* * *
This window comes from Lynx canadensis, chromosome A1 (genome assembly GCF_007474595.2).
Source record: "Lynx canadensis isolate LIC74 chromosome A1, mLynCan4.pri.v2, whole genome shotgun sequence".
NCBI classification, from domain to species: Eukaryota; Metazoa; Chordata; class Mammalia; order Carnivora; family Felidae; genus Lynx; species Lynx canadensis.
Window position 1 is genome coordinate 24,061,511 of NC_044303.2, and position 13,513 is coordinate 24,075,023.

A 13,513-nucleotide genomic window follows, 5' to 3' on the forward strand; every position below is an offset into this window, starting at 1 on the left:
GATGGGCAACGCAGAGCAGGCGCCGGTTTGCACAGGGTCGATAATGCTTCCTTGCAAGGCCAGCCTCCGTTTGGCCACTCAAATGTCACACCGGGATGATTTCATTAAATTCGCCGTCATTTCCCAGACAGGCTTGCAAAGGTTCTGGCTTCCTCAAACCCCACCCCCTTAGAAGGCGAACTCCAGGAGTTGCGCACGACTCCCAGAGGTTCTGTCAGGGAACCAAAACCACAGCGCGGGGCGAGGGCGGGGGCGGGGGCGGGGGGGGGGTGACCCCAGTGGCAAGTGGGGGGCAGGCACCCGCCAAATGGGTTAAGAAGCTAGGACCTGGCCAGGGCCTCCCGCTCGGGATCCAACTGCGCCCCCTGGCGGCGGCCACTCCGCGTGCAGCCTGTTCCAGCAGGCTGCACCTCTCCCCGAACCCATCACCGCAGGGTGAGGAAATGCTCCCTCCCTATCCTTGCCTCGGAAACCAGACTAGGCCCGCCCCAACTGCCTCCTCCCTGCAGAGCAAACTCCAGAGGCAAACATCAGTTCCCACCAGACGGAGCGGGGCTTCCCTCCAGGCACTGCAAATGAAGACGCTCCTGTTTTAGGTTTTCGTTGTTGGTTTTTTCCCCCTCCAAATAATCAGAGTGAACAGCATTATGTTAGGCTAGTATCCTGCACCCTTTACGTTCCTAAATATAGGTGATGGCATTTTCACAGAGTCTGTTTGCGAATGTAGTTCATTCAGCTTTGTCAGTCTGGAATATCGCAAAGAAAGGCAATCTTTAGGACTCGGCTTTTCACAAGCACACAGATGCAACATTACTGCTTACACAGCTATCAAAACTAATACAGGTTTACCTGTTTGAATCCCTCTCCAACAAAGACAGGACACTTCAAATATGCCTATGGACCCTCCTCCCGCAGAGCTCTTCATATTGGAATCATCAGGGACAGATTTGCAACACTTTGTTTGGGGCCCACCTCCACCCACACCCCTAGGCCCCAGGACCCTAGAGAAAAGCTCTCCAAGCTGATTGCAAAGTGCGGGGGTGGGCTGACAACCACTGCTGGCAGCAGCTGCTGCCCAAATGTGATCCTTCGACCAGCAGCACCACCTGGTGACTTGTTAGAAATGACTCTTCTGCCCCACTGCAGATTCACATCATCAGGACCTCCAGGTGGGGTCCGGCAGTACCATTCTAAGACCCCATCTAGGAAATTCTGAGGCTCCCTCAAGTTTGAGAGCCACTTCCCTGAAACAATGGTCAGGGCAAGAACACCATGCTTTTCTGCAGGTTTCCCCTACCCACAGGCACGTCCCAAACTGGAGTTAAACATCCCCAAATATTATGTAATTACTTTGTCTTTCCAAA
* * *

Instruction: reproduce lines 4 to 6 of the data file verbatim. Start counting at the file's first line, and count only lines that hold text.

Window position 1 is genome coordinate 24,061,511 of NC_044303.2, and position 13,513 is coordinate 24,075,023.

A 13,513-nucleotide genomic window follows, 5' to 3' on the forward strand; every position below is an offset into this window, starting at 1 on the left:
GATGGGCAACGCAGAGCAGGCGCCGGTTTGCACAGGGTCGATAATGCTTCCTTGCAAGGCCAGCCTCCGTTTGGCCACTCAAATGTCACACCGGGATGATTTCATTAAATTCGCCGTCATTTCCCAGACAGGCTTGCAAAGGTTCTGGCTTCCTCAAACCCCACCCCCTTAGAAGGCGAACTCCAGGAGTTGCGCACGACTCCCAGAGGTTCTGTCAGGGAACCAAAACCACAGCGCGGGGCGAGGGCGGGGGCGGGGGCGGGGGGGGGGTGACCCCAGTGGCAAGTGGGGGGCAGGCACCCGCCAAATGGGTTAAGAAGCTAGGACCTGGCCAGGGCCTCCCGCTCGGGATCCAACTGCGCCCCCTGGCGGCGGCCACTCCGCGTGCAGCCTGTTCCAGCAGGCTGCACCTCTCCCCGAACCCATCACCGCAGGGTGAGGAAATGCTCCCTCCCTATCCTTGCCTCGGAAACCAGACTAGGCCCGCCCCAACTGCCTCCTCCCTGCAGAGCAAACTCCAGAGGCAAACATCAGTTCCCACCAGACGGAGCGGGGCTTCCCTCCAGGCACTGCAAATGAAGACGCTCCTGTTTTAGGTTTTCGTTGTTGGTTTTTTCCCCCTCCAAATAATCAGAGTGAACAGCATTATGTTAGGCTAGTATCCTGCACCCTTTACGTTCCTAAATATAGGTGATGGCATTTTCACAGAGTCTGTTTGCGAATGTAGTTCATTCAGCTTTGTCAGTCTGGAATATCGCAAAGAAAGGCAATCTTTAGGACTCGGCTTTTCACAAGCACACAGATGCAACATTACTGCTTACACAGCTATCAAAACTAATACAGGTTTACCTGTTTGAATCCCTCTCCAACAAAGACAGGACACTTCAAATATGCCTATGGACCCTCCTCCCGCAGAGCTCTTCATATTGGAATCATCAGGGACAGATTTGCAACACTTTGTTTGGGGCCCACCTCCACCCACACCCCTAGGCCCCAGGACCCTAGAGAAAAGCTCTCCAAGCTGATTGCAAAGTGCGGGGGTGGGCTGACAACCACTGCTGGCAGCAGCTGCTGCCCAAATGTGATCCTTCGACCAGCAGCACCACCTGGTGACTTGTTAGAAATGACTCTTCTGCCCCACTGCAGATTCACATCATCAGGACCTCCAGGTGGGGTCCGGCAGTACCATTCTAAGACCCCATCTAGGAAATTCTGAGGCTCCCTCAAGTTTGAGAGCCACTTCCCTGAAACAATGGTCAGGGCAAGAACACCATGCTTTTCTGCAGGTTTCCCCTACCCACAGGCACGTCCCAAACTGGAGTTAAACATCCCCAAATATTATGTAATTACTTTGTCTTTCCAAA